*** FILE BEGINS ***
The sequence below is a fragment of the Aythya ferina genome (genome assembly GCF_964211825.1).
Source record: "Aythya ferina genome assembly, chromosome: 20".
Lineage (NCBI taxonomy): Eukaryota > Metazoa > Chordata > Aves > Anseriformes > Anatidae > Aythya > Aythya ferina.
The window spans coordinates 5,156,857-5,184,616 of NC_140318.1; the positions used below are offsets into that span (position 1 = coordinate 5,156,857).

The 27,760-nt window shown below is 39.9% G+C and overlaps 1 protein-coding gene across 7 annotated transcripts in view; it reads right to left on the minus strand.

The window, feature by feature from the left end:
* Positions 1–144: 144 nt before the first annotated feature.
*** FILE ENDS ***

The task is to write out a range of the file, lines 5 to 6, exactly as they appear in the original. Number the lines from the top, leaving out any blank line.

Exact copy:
The 27,760-nt window shown below is 39.9% G+C and overlaps 1 protein-coding gene across 7 annotated transcripts in view; it reads right to left on the minus strand.

The window, feature by feature from the left end: